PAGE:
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The value of passionate custom software development

01 Jan 2011

Those of us with grey hair and long memories will remember the dread word of computing in New Zealand: ‘INCIS’. INCIS was the ill-fated, all-singing, all-dancing, uber-solution commissioned by the NZ Police in the 1990s. Vastly over budget and over time, it finally sank when it was revealed that it was obsolete before it was commissioned and couldn’t run on the then-current version of Windows. Heads rolled, politicians and experts pontificated and, from memory, $92 million was lost.
Which you might have thought would put anyone off custom software development.
Certainly, all-encompassing super-projects were looked on with trepidation by the sane, and it was perhaps not entirely coincidental that around the same time, ‘Agile’ software practices starting evolving. In a nutshell, ‘Agile’ says that rather than getting bogged down trying to do the entire project in one go, it can be managed in stages with a sort of ‘OK-this-is-where-we-are-at-where-do-we-go-next’ review at the end of each stage.
Agile can be a big improvement on all-in-one-hit, in as much as it can deliver a superior result with a lower impact on operations and staff, and potentially at a lower overall cost. It is also much better at supporting evolving requirements than a cast-in-stone specification.
However, Agile projects can also be perceived to be never-ending, with an attendant cost over-run. This is trickier, because it can have a lot to do with managing expectations rather than any real shortfall on the part of the developer.
Whatever methodology is deployed, the real question is whether Passionate Software Development is being applied. Passionate SD isn’t a methodology; it is a culture and not every software development house has it. You can see the evidence of it by the pleasure a developer takes in being able to exceed a specification requirement. Sometimes this is going to be under-the-bonnet stuff that will mean nothing to you. Sometimes it is going to be more obvious.
To take one of our favourite examples of 2010: one client had a problematic spreadsheet provided by a third party that they had to analyse on a weekly basis. It was repetitive, complex work and consumed about 10 man-hours per week. They had asked as part of the project specification, if we could import the spreadsheet into the solution so they at least wouldn’t have to duplicate the data entry. We thought we could do a bit better than that.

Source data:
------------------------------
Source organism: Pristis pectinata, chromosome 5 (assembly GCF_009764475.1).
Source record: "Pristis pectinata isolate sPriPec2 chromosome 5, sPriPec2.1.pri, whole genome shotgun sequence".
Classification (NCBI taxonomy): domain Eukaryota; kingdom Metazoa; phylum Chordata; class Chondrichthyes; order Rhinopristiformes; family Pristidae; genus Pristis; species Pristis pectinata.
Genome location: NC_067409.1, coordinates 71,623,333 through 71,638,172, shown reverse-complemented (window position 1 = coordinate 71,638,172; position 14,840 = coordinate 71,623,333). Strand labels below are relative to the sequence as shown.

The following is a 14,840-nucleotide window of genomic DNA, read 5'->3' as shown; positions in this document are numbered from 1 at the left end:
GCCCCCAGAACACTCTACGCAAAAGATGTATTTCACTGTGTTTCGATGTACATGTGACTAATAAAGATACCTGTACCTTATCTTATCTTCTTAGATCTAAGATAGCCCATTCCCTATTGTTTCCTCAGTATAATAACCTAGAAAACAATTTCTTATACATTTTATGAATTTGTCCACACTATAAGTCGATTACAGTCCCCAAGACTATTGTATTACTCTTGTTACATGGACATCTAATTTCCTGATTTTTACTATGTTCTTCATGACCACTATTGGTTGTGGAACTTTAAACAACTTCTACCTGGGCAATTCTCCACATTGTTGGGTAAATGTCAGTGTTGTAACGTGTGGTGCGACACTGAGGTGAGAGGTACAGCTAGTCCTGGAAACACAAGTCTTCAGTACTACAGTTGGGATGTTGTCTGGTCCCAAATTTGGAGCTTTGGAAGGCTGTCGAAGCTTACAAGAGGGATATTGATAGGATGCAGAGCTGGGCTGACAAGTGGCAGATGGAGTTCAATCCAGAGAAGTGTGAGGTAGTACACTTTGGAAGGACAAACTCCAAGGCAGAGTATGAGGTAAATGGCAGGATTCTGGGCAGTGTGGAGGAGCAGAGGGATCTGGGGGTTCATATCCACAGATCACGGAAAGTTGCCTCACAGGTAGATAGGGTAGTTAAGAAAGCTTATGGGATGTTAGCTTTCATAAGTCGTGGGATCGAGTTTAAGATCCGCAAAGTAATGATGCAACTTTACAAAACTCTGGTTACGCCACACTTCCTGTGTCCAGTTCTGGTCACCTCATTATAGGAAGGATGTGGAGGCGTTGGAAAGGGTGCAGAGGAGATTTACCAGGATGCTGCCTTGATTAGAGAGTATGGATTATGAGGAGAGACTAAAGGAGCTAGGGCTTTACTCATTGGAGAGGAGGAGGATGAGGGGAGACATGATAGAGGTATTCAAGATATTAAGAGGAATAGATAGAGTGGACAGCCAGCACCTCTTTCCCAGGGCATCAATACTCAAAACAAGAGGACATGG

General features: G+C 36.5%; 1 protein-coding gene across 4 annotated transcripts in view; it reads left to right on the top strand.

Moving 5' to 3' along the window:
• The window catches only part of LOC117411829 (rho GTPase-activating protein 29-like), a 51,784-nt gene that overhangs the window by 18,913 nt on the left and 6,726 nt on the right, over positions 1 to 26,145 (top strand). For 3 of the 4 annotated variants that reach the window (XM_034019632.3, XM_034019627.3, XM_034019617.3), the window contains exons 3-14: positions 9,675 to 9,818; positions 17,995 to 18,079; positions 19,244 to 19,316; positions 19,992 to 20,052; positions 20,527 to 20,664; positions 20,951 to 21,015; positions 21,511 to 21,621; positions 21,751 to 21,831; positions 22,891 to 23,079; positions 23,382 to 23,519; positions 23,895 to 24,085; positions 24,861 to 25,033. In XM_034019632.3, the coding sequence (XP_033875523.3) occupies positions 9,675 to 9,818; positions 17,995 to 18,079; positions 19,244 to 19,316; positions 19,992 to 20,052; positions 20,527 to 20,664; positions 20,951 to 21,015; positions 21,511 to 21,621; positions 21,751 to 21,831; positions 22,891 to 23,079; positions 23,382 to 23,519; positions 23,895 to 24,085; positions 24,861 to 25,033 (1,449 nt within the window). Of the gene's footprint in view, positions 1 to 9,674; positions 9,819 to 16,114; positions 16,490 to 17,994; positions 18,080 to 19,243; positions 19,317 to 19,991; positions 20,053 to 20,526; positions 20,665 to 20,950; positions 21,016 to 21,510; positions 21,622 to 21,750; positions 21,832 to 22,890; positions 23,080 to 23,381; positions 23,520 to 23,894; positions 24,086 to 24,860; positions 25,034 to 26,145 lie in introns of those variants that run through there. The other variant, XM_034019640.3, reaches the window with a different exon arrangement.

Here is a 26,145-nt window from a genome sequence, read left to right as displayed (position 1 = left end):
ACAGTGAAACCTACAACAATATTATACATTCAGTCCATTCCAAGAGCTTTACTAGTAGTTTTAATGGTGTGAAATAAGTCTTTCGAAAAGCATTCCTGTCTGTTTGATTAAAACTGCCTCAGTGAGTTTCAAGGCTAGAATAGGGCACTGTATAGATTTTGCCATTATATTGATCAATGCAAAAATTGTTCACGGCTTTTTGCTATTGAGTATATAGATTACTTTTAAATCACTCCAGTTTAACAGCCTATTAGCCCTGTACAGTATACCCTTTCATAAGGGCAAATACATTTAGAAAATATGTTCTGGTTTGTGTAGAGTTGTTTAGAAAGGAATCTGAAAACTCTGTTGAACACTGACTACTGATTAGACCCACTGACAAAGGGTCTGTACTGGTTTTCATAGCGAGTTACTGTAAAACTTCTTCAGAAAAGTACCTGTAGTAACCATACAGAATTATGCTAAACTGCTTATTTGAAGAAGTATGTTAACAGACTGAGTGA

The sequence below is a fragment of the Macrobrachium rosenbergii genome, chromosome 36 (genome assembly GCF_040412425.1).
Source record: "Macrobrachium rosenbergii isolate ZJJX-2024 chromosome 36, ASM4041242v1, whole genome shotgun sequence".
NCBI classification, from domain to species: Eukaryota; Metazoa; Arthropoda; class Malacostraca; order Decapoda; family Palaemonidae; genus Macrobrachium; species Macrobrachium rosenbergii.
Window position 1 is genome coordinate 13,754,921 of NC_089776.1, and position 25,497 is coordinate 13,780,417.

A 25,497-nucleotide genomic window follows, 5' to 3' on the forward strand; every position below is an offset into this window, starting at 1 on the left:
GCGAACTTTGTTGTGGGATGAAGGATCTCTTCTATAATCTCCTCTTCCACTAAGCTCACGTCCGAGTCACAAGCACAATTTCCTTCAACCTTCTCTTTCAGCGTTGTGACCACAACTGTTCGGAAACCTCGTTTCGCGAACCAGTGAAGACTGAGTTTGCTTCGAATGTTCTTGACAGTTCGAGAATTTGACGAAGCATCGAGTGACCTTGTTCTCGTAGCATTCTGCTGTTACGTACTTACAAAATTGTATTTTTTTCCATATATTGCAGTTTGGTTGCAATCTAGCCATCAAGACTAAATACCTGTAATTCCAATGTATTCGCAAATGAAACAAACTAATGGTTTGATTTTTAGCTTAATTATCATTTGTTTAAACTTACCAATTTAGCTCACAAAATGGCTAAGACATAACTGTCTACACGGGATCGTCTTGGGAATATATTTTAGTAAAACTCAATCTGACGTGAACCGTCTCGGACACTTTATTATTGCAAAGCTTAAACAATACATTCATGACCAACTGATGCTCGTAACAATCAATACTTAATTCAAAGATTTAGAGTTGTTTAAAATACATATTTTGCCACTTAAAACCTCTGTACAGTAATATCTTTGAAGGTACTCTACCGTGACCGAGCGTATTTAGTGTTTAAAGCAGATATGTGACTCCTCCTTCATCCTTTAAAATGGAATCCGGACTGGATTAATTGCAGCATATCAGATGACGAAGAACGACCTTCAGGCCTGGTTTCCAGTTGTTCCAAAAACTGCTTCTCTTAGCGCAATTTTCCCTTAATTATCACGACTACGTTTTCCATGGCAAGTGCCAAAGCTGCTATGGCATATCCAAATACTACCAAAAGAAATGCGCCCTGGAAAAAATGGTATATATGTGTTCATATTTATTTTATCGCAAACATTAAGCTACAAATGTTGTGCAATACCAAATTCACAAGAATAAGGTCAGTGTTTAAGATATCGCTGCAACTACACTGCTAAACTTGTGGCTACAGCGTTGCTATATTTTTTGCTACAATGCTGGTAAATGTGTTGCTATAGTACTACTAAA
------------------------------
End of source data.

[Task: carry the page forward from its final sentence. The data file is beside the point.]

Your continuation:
When we demonstrated the prototype in our office to their office manager, she sat there for a moment and her jaw dropped and her initial response was a single word: "S**t”. Then she frowned and we asked her what the problem was. She responded "I’m trying to work out how this will fit in with our processes, but it replaces them!” Our solution pretty much automated the entire analysis process for them and we delivered it within budget for the simple import.
A few weeks later we demonstrated it to the General Manager. He sat there, shook his head and quietly smiled, "****!”
In another case, we managed to improve user speed on a project by 20% simply by shifting two buttons on a screen. Incredible, but true.
Getting paid for what we do is nice, and we think we offer fair value for what we do charge. But what really motivates us is the moments like these, when we know we’ve made a difference. Management consultants call it the ‘Surprise and Delight’ factor.
When you next look to engage someone to provide a software solution for you, make sure they can tell you some stories like this and provide the verbal referrals to back it up.
If they can’t, you might be facing the sort of situation our newest client faces, where after four years and a bill well into six figures, they are pulling the plug on a third-party front-end to MYOB. As you read this we will be working on the first phase of the replacement solution. We only met the client at the beginning of December and the Agile method will deliver the complete solution from scratch by March 31st, at a fraction of that cost, or I will eat my hat.

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